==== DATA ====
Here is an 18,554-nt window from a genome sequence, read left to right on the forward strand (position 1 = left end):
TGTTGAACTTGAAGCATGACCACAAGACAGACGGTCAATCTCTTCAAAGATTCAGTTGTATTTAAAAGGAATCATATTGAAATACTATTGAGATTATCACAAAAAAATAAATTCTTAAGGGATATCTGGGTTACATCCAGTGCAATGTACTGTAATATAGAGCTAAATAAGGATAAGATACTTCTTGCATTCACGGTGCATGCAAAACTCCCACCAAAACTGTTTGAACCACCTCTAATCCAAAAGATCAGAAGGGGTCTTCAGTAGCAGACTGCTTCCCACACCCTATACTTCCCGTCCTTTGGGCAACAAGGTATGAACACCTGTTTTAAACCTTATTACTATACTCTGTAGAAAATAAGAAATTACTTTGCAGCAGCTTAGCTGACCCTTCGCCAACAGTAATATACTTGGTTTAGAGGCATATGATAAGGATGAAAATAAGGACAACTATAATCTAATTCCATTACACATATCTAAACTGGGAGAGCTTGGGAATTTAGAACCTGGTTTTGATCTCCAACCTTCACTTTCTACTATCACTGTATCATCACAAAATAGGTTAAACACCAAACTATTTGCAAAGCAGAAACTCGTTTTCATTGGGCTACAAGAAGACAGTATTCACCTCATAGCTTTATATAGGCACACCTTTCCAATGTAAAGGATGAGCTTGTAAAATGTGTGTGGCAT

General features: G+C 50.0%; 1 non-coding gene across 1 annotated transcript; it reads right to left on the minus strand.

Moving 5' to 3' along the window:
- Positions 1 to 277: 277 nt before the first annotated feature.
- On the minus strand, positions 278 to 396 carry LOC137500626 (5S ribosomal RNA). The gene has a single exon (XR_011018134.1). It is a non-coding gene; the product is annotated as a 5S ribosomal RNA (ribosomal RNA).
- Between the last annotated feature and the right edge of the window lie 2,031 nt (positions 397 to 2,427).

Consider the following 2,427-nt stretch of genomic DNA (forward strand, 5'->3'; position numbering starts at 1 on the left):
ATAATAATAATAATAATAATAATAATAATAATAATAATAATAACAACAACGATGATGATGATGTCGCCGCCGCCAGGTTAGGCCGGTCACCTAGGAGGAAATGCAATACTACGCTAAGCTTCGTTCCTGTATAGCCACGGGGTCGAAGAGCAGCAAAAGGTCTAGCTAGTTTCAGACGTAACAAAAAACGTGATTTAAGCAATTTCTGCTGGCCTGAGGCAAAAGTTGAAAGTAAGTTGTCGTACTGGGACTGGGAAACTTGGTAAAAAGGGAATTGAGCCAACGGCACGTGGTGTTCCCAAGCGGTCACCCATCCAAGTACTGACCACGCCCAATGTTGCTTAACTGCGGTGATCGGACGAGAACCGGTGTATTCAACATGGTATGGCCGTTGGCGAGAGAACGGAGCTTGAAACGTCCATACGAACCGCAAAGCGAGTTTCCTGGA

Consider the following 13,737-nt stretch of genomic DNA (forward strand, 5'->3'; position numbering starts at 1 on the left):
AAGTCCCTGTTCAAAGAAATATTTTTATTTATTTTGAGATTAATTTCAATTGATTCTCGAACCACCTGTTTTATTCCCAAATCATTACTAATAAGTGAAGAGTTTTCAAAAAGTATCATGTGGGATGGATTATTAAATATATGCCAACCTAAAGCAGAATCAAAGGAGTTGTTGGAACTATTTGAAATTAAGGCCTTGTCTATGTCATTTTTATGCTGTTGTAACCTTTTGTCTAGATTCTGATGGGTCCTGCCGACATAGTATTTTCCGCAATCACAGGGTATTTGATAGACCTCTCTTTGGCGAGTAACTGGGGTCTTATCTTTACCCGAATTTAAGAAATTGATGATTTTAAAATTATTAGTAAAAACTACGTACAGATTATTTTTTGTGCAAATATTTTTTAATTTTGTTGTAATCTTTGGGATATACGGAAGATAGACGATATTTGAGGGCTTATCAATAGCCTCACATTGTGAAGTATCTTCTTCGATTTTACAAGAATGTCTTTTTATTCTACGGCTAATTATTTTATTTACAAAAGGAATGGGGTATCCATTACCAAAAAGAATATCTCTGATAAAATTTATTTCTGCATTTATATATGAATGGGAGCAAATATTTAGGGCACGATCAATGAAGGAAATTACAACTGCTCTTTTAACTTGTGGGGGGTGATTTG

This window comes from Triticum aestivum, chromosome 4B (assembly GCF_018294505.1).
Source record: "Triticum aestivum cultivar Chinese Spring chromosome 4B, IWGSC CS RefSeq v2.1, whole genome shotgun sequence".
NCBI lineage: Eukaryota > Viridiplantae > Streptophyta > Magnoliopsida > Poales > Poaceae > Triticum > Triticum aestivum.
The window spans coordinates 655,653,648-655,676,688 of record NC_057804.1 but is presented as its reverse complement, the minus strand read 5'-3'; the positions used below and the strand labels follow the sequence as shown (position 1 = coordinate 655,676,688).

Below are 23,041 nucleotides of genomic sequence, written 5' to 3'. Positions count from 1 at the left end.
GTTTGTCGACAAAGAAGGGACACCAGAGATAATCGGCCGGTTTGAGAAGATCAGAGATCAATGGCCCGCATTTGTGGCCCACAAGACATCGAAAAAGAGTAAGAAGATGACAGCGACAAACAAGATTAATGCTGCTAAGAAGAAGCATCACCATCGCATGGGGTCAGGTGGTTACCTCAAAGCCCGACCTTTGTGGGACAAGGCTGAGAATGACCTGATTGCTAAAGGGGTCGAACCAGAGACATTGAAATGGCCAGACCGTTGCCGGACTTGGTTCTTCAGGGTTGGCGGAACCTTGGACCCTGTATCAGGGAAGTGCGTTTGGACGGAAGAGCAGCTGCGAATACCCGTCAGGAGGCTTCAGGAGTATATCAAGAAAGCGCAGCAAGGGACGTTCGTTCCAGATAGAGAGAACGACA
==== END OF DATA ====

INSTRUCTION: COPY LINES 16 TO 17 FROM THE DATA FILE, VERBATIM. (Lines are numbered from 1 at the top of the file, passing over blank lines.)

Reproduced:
Below are 23,041 nucleotides of genomic sequence, written 5' to 3'. Positions count from 1 at the left end.
GTTTGTCGACAAAGAAGGGACACCAGAGATAATCGGCCGGTTTGAGAAGATCAGAGATCAATGGCCCGCATTTGTGGCCCACAAGACATCGAAAAAGAGTAAGAAGATGACAGCGACAAACAAGATTAATGCTGCTAAGAAGAAGCATCACCATCGCATGGGGTCAGGTGGTTACCTCAAAGCCCGACCTTTGTGGGACAAGGCTGAGAATGACCTGATTGCTAAAGGGGTCGAACCAGAGACATTGAAATGGCCAGACCGTTGCCGGACTTGGTTCTTCAGGGTTGGCGGAACCTTGGACCCTGTATCAGGGAAGTGCGTTTGGACGGAAGAGCAGCTGCGAATACCCGTCAGGAGGCTTCAGGAGTATATCAAGAAAGCGCAGCAAGGGACGTTCGTTCCAGATAGAGAGAACGACA